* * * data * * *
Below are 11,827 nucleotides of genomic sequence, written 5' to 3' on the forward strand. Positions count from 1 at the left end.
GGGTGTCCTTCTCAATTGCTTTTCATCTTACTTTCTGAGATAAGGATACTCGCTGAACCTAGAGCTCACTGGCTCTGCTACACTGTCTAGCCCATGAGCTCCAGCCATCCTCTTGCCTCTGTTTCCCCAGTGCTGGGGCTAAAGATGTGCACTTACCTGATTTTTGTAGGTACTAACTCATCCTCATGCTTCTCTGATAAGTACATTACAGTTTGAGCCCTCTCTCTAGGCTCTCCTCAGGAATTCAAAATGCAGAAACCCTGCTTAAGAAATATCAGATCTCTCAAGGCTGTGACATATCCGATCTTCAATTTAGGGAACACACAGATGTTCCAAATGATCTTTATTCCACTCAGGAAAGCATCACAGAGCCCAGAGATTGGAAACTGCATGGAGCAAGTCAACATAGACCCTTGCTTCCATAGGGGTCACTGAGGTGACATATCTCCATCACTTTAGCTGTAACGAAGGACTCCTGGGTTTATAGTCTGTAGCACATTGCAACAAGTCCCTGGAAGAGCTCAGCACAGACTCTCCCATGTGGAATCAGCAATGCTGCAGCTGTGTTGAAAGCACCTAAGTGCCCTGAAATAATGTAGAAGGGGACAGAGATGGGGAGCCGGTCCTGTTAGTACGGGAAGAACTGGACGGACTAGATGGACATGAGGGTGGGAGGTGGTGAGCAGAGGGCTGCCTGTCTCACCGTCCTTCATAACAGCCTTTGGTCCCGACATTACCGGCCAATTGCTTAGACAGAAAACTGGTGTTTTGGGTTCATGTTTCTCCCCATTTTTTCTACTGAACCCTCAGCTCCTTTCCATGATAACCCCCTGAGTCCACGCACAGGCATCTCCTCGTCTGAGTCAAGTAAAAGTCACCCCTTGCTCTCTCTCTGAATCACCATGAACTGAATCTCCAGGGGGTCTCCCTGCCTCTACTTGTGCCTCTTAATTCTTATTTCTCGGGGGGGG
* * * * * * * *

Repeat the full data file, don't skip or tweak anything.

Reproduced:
Below are 11,827 nucleotides of genomic sequence, written 5' to 3' on the forward strand. Positions count from 1 at the left end.
GGGTGTCCTTCTCAATTGCTTTTCATCTTACTTTCTGAGATAAGGATACTCGCTGAACCTAGAGCTCACTGGCTCTGCTACACTGTCTAGCCCATGAGCTCCAGCCATCCTCTTGCCTCTGTTTCCCCAGTGCTGGGGCTAAAGATGTGCACTTACCTGATTTTTGTAGGTACTAACTCATCCTCATGCTTCTCTGATAAGTACATTACAGTTTGAGCCCTCTCTCTAGGCTCTCCTCAGGAATTCAAAATGCAGAAACCCTGCTTAAGAAATATCAGATCTCTCAAGGCTGTGACATATCCGATCTTCAATTTAGGGAACACACAGATGTTCCAAATGATCTTTATTCCACTCAGGAAAGCATCACAGAGCCCAGAGATTGGAAACTGCATGGAGCAAGTCAACATAGACCCTTGCTTCCATAGGGGTCACTGAGGTGACATATCTCCATCACTTTAGCTGTAACGAAGGACTCCTGGGTTTATAGTCTGTAGCACATTGCAACAAGTCCCTGGAAGAGCTCAGCACAGACTCTCCCATGTGGAATCAGCAATGCTGCAGCTGTGTTGAAAGCACCTAAGTGCCCTGAAATAATGTAGAAGGGGACAGAGATGGGGAGCCGGTCCTGTTAGTACGGGAAGAACTGGACGGACTAGATGGACATGAGGGTGGGAGGTGGTGAGCAGAGGGCTGCCTGTCTCACCGTCCTTCATAACAGCCTTTGGTCCCGACATTACCGGCCAATTGCTTAGACAGAAAACTGGTGTTTTGGGTTCATGTTTCTCCCCATTTTTTCTACTGAACCCTCAGCTCCTTTCCATGATAACCCCCTGAGTCCACGCACAGGCATCTCCTCGTCTGAGTCAAGTAAAAGTCACCCCTTGCTCTCTCTCTGAATCACCATGAACTGAATCTCCAGGGGGTCTCCCTGCCTCTACTTGTGCCTCTTAATTCTTATTTCTCGGGGGGGG